TEACHING TOOLS

Books, blogs, websites and presentations encourage use of technology to enhance education

By CLAIRE KARRIKER ’11

The “Citation Machine” website that David Warlick ’76 built to help student researchers properly cite their sources attracts about a million pageviews a day, and his classroom blogging tool has served more than a quarter of a million teachers and students.

“When I entered the classroom as a history teacher, the personal computer hadn’t been invented yet. Much has changed in the past three decades that affects what and how students learn and how we conduct formal education,” said Warlick, an international education technology consultant who owns and operates the Landmark Project firm in Raleigh. “These changes are dramatic and complex, and a part of today’s ongoing conversations among educators around the world.”

After studying education at WCU, the Cherryville native taught history and social studies for eight years and wrote award-winning instructional software. “I always found a way to bring technology education into the mix by teaching on how we invented the bow and arrow and other things and how it altered the way things were done after that,” said Warlick.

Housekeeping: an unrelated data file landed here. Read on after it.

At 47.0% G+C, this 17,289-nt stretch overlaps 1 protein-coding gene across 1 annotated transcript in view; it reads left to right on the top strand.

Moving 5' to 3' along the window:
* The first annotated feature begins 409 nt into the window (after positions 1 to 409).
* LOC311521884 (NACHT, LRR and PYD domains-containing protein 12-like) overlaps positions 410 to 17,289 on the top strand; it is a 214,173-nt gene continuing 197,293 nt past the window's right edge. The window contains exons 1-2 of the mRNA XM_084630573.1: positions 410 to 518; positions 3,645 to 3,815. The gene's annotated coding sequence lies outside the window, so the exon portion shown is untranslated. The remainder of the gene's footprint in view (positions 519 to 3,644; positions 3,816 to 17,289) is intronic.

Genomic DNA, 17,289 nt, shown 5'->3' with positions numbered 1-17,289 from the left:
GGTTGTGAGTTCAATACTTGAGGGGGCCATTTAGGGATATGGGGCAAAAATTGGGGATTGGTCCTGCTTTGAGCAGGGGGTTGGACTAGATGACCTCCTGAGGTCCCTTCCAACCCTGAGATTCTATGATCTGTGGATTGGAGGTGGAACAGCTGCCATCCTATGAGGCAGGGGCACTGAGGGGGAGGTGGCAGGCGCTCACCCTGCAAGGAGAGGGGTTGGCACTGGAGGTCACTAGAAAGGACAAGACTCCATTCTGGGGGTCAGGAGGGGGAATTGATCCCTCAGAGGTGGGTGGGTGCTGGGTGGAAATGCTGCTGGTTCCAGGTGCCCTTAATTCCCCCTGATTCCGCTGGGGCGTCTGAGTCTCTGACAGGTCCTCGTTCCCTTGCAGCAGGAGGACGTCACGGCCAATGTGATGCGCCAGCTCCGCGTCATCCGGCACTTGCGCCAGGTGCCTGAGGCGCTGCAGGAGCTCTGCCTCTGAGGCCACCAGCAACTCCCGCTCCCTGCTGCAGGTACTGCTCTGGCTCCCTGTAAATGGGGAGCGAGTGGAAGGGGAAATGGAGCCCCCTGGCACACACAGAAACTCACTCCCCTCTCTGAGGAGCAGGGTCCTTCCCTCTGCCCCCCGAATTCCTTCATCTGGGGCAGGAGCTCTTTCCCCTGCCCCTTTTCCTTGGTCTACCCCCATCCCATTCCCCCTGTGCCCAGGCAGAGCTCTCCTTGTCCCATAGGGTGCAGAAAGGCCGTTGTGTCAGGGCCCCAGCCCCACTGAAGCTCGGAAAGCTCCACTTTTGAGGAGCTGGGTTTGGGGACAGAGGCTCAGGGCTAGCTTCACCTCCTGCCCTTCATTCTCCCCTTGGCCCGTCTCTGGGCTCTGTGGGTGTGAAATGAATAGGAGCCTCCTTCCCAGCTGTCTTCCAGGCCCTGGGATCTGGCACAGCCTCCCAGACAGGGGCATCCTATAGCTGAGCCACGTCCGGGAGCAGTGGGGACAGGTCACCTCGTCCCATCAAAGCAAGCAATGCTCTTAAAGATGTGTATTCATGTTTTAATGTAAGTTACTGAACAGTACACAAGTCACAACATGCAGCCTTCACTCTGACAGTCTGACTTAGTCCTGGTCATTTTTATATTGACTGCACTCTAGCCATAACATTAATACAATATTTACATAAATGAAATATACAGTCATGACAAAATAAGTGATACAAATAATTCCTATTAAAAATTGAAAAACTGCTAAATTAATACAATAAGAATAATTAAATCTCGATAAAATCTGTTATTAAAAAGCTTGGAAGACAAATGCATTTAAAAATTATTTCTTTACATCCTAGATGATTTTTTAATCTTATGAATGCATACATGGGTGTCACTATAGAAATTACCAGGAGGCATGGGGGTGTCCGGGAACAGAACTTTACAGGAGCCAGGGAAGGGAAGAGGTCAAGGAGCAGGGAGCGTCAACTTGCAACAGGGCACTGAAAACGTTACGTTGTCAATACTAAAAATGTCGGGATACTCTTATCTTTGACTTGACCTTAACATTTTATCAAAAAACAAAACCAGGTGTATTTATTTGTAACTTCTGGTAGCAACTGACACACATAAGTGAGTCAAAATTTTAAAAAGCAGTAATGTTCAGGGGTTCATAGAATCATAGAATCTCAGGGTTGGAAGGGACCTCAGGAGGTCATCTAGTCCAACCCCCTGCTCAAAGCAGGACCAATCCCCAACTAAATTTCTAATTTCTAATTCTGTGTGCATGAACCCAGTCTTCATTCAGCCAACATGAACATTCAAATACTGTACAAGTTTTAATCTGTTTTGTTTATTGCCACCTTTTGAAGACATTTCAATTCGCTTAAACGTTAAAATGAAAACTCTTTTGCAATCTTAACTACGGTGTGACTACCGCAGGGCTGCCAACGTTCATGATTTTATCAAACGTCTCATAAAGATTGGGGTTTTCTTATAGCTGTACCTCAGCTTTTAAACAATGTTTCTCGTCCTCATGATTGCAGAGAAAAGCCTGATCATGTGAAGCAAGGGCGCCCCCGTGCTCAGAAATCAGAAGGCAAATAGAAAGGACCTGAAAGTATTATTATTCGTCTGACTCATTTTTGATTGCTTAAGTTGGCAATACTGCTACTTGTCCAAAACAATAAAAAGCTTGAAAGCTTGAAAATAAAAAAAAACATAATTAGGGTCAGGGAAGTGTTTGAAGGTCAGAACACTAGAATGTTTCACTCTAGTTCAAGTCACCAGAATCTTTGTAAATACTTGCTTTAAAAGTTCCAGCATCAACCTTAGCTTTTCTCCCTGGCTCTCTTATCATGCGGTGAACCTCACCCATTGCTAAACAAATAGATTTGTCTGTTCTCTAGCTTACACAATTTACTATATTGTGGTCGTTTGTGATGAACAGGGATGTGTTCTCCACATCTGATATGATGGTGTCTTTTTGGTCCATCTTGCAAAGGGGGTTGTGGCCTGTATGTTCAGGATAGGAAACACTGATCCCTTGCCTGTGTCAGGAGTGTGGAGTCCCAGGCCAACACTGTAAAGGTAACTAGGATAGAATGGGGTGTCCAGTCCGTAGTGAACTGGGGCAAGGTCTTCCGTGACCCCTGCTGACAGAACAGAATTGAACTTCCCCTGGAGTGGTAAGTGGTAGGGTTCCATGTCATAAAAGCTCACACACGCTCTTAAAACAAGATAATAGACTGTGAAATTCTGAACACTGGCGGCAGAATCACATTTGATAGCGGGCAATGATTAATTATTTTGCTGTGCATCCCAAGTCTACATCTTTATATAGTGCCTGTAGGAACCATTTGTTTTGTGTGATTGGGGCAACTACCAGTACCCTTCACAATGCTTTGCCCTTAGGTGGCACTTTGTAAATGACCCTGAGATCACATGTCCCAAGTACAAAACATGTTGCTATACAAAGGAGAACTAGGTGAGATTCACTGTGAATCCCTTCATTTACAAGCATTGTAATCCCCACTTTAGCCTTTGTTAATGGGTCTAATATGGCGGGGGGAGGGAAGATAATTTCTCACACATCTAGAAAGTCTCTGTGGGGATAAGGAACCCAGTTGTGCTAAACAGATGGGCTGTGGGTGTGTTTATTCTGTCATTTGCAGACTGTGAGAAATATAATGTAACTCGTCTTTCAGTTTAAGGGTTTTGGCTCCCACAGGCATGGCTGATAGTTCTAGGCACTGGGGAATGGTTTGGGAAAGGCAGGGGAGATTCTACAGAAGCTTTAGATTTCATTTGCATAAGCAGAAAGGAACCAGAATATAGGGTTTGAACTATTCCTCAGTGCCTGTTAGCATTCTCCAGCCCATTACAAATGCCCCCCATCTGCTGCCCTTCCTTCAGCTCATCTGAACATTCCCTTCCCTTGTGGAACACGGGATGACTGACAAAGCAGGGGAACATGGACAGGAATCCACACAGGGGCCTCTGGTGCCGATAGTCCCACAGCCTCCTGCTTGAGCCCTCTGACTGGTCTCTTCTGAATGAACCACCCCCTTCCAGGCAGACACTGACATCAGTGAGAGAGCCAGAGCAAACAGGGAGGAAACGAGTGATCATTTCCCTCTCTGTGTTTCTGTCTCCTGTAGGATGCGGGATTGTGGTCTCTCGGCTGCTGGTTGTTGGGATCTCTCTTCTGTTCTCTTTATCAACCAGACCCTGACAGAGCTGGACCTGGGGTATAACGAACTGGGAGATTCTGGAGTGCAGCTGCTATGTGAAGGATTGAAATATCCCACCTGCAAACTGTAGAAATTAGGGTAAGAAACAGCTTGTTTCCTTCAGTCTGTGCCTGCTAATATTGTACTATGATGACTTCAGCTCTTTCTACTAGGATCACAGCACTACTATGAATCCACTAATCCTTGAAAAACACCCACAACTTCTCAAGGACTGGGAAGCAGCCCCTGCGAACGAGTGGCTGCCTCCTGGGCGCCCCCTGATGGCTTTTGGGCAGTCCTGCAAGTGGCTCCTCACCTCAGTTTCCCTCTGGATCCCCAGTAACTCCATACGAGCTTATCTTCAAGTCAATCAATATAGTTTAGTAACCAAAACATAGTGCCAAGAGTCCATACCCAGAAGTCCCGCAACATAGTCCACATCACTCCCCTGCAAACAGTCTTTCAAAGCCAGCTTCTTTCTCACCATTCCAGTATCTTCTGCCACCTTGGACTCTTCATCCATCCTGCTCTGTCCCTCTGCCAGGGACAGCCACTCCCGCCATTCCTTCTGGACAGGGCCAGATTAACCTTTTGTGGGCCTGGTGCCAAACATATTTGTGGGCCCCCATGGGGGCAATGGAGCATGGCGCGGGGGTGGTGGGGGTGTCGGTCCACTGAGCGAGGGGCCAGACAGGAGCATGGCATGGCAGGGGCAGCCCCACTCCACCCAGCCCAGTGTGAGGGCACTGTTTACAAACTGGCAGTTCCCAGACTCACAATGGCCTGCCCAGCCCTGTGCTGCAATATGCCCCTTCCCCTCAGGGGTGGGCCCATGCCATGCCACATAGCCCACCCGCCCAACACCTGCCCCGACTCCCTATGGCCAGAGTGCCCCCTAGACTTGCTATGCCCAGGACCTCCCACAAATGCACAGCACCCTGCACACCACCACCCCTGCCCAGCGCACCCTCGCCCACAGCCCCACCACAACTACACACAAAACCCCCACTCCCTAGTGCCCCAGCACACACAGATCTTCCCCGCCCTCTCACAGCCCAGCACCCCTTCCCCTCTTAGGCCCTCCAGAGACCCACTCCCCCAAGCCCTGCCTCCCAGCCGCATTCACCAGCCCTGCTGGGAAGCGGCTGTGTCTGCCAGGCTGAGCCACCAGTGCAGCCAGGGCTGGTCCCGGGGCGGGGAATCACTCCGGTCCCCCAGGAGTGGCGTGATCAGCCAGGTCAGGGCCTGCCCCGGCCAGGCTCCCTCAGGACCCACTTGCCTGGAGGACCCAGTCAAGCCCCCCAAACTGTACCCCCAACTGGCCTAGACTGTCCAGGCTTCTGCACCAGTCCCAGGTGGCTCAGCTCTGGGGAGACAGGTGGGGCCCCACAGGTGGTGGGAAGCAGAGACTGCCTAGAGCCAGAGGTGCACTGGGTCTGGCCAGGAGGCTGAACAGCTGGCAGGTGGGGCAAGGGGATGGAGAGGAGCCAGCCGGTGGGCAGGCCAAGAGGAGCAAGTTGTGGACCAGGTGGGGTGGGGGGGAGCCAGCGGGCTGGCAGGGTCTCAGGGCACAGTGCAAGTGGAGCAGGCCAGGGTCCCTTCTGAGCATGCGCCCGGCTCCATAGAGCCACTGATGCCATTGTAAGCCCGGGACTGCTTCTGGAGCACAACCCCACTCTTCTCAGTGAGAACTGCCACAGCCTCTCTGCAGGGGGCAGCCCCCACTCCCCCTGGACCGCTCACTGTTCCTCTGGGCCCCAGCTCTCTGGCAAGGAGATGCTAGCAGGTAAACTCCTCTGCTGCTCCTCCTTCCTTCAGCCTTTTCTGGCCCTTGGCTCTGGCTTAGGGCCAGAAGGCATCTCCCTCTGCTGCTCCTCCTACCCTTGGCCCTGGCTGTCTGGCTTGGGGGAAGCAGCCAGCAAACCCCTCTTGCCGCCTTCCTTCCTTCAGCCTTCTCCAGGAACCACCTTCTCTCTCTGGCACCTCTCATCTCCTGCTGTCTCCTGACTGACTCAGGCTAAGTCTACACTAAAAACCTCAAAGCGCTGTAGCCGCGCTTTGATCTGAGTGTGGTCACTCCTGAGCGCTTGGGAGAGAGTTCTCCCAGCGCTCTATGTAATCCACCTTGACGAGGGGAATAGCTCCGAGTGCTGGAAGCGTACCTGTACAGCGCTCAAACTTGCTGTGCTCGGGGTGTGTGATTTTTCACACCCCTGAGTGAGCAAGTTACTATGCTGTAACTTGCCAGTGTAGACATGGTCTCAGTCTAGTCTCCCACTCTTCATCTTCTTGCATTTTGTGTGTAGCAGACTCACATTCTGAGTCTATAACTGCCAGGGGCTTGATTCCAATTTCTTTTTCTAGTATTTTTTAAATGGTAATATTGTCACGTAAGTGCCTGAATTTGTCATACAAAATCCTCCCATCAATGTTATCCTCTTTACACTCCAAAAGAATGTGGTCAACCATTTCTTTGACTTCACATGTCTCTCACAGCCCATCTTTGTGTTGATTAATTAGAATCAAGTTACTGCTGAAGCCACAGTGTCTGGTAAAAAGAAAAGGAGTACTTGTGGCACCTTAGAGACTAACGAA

He later became director of technology in a central office position 1984, before moving to the N.C. Department of Public Instruction, where he served as a technology integration consultant and built the nation’s first state education department website. He also served the organization as a district administrator and technology director.

In addition, Warlick has authored four books centered on how teachers can use today’s technology and information environment to improve student learning, and his expertise has led to a series of speaking engagements that may mean he is in Philadelphia one day and New Zealand soon after. The rigorous speaking schedule offers a change of pace for a man who did not travel on an airplane before the age of 40. After travels throughout the United States, Canada, Europe, Asia, the Middle East and South America, Warlick recently returned to WCU – an alma mater he shares with his wife, Brenda Finley Warlick ’76, and daughter, Ryann Warlick ’08 – to present on how teachers can use today’s technology and information environment to improve student learning. “Many 21st-century learners continue to be taught in 19th-century classrooms,” said Warlick. “I have been able to adapt and, in small ways, lead educators through this time of rapid change because of the progressive education that I received at Western Carolina.”

Claire Karriker ’11, a communication major from Salisbury, was a spring semester intern in WCU’s Office of Public Relations.